“I Really Don’t Know Whether it is Still There”: Ambivalent Acceptance of a Diagnosis of Bipolar Disorder

“I Really Don’t Know Whether it is Still There”: Ambivalent Acceptance of a Diagnosis of... Questioning a diagnosis of bipolar disorder is not surprising given the chronic and fluctuating nature of the illness. Qualitative research using thematic analysis was used to derive an understanding of the process patients used to make sense of their diagnosis of bipolar disorder. The findings suggested that receiving a diagnosis was an active process. Factors such as fluctuating moods, changing diagnoses or misdiagnosis, difficulties patients have differentiating self from illness, mistrust in mental health services, and experiences of negative side effects of medication can contribute to ambivalence about the diagnosis and lead to relapse. These findings highlight the need for clinicians to focus on patients’ perceptions of bipolar disorder and work with the ambivalence in the process of facilitating greater acceptance. This has the potential for reducing relapses through increased adherence with treatment. http://www.deepdyve.com/assets/images/DeepDyve-Logo-lg.png Psychiatric Quarterly Springer Journals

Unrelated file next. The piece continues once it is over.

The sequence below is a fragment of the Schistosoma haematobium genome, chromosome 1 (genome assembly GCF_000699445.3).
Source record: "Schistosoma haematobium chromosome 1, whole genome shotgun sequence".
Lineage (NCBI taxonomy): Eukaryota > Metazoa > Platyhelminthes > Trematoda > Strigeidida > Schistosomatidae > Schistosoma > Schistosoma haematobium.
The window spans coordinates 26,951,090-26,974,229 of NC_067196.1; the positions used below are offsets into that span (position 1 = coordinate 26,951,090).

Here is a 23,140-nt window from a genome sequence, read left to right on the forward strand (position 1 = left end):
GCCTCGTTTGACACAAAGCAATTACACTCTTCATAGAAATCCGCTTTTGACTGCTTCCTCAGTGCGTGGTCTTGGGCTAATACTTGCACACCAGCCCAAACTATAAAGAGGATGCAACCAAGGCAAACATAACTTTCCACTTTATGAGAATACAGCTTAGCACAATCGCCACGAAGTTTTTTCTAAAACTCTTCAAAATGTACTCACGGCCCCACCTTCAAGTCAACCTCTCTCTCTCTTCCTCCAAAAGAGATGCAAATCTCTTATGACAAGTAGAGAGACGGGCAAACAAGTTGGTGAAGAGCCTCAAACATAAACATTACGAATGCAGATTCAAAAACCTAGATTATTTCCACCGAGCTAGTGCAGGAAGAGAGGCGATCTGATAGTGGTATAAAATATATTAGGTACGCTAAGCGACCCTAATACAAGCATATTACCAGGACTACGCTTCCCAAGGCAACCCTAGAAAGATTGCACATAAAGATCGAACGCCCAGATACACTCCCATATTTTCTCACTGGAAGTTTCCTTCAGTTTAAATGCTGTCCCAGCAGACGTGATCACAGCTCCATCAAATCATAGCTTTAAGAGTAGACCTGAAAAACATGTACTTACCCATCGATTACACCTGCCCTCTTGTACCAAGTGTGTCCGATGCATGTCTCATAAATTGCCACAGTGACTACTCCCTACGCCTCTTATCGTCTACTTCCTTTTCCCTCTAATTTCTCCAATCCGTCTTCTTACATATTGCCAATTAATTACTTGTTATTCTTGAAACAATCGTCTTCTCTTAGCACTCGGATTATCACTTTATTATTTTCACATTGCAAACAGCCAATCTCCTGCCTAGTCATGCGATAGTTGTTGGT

“I Really Don’t Know Whether it is Still There”: Ambivalent Acceptance of a Diagnosis of Bipolar Disorder

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Publisher
Springer US
Copyright
Copyright © 2010 by Springer Science+Business Media, LLC
Subject
Medicine & Public Health; Psychiatry; Public Health; Sociology, general
ISSN
0033-2720
eISSN
1573-6709
D.O.I.
10.1007/s11126-010-9125-3
Publisher site
See Article on Publisher Site

Abstract

Questioning a diagnosis of bipolar disorder is not surprising given the chronic and fluctuating nature of the illness. Qualitative research using thematic analysis was used to derive an understanding of the process patients used to make sense of their diagnosis of bipolar disorder. The findings suggested that receiving a diagnosis was an active process. Factors such as fluctuating moods, changing diagnoses or misdiagnosis, difficulties patients have differentiating self from illness, mistrust in mental health services, and experiences of negative side effects of medication can contribute to ambivalence about the diagnosis and lead to relapse. These findings highlight the need for clinicians to focus on patients’ perceptions of bipolar disorder and work with the ambivalence in the process of facilitating greater acceptance. This has the potential for reducing relapses through increased adherence with treatment.

Journal

Psychiatric QuarterlySpringer Journals

Published: Feb 25, 2010

References

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